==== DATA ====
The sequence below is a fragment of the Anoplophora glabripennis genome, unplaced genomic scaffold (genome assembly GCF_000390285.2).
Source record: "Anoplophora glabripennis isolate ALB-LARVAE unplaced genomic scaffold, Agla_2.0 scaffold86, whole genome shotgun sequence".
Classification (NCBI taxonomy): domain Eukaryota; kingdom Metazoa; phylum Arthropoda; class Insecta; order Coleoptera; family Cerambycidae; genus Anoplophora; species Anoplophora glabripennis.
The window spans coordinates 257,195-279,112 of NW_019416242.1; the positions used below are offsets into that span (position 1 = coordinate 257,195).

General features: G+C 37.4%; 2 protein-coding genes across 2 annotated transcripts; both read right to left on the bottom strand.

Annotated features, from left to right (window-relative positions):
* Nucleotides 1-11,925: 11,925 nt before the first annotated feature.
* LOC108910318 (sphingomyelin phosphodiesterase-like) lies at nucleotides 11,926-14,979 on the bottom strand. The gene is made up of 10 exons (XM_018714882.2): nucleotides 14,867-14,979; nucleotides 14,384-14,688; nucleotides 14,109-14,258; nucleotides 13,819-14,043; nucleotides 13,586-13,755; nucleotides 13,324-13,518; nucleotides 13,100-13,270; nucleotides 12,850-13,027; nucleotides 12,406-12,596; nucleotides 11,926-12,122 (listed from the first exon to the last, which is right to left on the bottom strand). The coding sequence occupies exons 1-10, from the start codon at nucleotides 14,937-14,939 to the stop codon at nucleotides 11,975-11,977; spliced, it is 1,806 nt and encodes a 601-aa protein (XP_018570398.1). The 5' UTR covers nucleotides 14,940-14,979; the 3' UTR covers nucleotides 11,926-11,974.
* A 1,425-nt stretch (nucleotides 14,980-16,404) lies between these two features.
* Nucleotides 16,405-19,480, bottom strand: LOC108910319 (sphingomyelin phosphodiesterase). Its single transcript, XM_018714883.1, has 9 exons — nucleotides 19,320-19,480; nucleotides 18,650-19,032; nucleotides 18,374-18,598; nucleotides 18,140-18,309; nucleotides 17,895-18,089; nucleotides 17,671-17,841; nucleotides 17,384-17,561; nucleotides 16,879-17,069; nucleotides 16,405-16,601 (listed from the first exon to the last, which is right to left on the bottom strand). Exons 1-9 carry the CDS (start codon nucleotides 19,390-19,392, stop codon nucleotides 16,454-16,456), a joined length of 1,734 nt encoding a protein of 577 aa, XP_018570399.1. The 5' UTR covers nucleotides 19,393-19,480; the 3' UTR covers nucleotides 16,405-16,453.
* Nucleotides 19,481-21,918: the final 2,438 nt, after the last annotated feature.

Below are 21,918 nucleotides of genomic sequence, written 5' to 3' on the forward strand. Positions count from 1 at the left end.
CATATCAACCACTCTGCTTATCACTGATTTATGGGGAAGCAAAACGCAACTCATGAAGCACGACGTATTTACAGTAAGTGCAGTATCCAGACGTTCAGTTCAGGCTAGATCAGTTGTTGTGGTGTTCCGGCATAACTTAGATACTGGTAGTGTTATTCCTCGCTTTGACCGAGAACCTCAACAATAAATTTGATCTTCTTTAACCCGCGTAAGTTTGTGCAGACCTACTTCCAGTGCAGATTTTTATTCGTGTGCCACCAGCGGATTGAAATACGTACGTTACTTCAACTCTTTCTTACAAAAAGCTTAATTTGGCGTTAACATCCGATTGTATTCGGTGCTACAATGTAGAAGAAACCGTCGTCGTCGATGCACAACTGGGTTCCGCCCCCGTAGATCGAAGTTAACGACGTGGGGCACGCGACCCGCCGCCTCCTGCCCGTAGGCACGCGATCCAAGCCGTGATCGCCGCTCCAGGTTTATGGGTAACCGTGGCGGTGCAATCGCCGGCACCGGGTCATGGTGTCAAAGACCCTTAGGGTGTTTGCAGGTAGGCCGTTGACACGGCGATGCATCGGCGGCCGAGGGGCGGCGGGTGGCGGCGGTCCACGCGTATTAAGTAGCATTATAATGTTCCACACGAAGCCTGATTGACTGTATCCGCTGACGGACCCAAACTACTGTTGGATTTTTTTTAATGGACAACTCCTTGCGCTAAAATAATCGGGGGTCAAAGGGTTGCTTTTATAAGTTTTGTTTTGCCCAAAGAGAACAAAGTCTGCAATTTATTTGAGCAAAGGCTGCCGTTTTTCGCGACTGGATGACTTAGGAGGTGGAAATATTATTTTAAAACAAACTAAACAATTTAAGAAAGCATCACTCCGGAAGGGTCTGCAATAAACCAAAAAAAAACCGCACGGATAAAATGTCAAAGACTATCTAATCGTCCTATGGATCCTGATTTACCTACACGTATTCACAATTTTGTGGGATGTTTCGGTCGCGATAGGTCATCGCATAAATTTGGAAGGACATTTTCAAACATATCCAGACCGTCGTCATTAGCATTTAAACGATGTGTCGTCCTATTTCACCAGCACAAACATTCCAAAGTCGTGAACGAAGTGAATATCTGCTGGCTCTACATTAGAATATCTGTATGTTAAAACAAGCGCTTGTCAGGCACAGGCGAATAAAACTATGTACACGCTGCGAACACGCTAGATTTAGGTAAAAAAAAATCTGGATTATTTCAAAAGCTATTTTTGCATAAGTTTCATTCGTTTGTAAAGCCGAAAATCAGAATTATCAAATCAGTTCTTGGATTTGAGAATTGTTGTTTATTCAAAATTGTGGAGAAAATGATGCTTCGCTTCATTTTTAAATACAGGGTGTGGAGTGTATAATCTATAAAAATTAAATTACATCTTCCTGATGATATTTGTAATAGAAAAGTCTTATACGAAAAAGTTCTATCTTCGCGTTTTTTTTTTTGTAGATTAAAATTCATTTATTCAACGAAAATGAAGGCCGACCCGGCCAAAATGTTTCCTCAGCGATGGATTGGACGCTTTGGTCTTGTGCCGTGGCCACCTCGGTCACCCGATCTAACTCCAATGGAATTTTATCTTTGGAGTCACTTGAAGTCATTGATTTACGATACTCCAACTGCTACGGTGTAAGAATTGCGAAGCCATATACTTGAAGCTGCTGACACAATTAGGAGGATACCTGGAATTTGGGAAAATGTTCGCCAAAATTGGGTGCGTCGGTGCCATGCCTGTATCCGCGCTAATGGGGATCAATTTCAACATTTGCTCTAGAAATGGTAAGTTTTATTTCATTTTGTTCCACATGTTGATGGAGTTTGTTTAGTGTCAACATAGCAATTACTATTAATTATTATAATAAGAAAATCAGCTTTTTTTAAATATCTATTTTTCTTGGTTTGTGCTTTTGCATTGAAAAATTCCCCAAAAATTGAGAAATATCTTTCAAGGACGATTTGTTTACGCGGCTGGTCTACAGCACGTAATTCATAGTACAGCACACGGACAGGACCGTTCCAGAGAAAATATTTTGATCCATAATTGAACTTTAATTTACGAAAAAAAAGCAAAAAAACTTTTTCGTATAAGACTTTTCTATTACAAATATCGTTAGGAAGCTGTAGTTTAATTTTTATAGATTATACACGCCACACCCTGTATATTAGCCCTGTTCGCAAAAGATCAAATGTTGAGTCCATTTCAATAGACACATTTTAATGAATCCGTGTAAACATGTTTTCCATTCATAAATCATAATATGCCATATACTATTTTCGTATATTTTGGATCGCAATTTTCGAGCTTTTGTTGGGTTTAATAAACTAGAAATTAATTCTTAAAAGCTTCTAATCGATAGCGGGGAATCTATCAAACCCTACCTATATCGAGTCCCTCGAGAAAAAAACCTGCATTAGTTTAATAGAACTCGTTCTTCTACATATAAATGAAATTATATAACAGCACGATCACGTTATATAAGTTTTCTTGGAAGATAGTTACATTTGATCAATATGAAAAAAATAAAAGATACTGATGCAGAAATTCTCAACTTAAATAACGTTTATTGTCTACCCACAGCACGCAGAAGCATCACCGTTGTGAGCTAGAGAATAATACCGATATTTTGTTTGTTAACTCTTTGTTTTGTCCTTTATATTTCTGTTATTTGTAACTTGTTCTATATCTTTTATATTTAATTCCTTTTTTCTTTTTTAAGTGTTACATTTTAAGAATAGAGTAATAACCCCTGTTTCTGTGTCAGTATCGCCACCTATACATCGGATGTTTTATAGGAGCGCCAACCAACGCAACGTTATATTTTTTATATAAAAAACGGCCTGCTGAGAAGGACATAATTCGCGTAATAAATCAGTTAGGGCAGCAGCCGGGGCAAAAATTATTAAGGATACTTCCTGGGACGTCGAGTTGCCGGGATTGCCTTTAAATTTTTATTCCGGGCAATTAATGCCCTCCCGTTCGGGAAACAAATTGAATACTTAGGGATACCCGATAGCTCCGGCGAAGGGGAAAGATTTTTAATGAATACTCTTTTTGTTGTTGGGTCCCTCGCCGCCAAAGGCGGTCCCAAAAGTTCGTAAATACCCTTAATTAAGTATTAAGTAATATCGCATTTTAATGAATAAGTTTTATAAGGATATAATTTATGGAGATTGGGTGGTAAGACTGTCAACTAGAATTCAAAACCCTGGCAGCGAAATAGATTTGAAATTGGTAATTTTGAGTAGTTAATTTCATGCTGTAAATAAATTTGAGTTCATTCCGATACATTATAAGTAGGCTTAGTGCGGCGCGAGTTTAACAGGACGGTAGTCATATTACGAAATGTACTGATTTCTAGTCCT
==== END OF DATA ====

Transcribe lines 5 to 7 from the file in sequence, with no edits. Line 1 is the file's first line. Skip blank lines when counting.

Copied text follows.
General features: G+C 37.4%; 2 protein-coding genes across 2 annotated transcripts; both read right to left on the bottom strand.

Annotated features, from left to right (window-relative positions):
* Nucleotides 1-11,925: 11,925 nt before the first annotated feature.